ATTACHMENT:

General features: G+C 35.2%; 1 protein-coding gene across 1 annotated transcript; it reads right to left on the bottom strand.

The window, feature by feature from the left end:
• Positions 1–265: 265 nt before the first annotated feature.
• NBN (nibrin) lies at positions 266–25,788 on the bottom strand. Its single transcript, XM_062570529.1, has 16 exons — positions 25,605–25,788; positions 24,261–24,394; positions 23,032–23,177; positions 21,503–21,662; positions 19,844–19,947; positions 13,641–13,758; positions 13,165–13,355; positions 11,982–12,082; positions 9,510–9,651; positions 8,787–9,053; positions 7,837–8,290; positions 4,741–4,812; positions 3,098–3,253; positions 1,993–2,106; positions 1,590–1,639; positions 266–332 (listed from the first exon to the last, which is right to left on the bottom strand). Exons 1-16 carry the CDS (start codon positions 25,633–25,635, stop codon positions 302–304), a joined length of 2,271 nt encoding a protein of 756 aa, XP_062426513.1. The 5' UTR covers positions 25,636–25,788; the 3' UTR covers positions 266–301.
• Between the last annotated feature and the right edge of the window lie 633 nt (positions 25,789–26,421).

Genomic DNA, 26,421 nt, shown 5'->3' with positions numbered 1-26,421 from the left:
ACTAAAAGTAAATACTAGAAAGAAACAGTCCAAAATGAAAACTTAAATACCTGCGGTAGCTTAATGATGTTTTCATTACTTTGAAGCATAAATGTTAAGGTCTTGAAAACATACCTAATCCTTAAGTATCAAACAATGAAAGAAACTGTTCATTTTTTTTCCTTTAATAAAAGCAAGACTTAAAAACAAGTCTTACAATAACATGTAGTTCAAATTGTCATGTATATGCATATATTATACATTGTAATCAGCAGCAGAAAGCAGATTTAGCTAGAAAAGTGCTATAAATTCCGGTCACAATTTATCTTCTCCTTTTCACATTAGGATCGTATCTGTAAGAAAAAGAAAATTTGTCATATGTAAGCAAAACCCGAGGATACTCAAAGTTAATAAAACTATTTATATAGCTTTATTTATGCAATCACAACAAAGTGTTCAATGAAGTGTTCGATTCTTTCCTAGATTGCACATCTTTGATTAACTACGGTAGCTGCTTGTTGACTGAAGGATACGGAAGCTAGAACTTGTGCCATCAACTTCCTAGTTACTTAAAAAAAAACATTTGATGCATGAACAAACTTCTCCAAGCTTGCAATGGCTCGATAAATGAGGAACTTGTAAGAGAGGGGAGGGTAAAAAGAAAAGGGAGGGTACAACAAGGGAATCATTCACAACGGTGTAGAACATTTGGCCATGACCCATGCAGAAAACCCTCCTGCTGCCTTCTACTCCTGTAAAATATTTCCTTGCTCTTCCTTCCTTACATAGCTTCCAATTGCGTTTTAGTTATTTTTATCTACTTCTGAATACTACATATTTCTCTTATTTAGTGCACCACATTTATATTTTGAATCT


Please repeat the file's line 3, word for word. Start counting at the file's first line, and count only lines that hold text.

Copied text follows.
• Positions 1–265: 265 nt before the first annotated feature.